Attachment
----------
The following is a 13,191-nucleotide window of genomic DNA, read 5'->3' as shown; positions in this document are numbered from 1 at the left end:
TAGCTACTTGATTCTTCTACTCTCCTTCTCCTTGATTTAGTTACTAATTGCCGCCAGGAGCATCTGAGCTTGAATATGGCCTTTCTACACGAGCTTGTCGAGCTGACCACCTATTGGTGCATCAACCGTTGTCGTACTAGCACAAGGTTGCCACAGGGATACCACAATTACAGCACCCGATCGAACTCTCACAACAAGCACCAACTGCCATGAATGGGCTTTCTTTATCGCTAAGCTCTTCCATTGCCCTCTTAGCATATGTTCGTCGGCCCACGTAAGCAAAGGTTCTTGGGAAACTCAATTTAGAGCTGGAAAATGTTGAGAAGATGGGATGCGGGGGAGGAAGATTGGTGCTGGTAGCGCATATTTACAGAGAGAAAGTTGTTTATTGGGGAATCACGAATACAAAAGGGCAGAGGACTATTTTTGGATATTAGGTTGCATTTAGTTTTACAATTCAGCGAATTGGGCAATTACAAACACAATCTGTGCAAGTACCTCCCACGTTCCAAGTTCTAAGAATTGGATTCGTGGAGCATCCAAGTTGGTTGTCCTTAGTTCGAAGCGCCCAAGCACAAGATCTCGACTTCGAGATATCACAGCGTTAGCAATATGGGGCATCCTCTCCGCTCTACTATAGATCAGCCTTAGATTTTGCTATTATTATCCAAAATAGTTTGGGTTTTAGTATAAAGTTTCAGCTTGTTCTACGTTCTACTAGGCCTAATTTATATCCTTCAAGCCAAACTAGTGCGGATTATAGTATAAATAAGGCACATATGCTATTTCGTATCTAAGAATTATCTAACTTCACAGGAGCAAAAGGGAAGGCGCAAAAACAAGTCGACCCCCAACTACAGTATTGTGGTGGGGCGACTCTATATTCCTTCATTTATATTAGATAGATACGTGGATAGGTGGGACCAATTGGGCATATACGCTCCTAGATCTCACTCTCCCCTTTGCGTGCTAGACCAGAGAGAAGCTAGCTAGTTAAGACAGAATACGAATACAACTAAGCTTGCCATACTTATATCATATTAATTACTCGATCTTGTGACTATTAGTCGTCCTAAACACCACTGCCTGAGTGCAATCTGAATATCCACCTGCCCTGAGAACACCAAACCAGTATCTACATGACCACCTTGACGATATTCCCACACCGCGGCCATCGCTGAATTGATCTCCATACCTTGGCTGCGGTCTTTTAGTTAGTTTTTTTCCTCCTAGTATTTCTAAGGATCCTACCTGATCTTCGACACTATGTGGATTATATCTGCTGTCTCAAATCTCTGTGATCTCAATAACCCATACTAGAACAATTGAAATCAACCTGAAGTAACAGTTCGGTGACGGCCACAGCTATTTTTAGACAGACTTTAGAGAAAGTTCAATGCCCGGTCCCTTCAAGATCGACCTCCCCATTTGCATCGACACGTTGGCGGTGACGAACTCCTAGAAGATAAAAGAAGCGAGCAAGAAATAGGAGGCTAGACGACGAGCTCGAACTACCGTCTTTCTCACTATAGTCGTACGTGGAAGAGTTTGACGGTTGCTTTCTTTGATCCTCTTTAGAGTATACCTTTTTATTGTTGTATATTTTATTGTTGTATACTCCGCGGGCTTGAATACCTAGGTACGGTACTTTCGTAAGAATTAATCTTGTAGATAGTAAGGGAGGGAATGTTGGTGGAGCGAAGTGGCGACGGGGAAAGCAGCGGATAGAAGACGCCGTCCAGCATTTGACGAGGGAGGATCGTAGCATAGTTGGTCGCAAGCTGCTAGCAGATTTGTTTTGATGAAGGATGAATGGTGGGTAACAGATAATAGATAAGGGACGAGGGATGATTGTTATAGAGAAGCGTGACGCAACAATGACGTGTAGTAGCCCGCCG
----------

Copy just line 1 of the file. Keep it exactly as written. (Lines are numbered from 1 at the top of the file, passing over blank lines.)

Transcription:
The following is a 13,191-nucleotide window of genomic DNA, read 5'->3' as shown; positions in this document are numbered from 1 at the left end: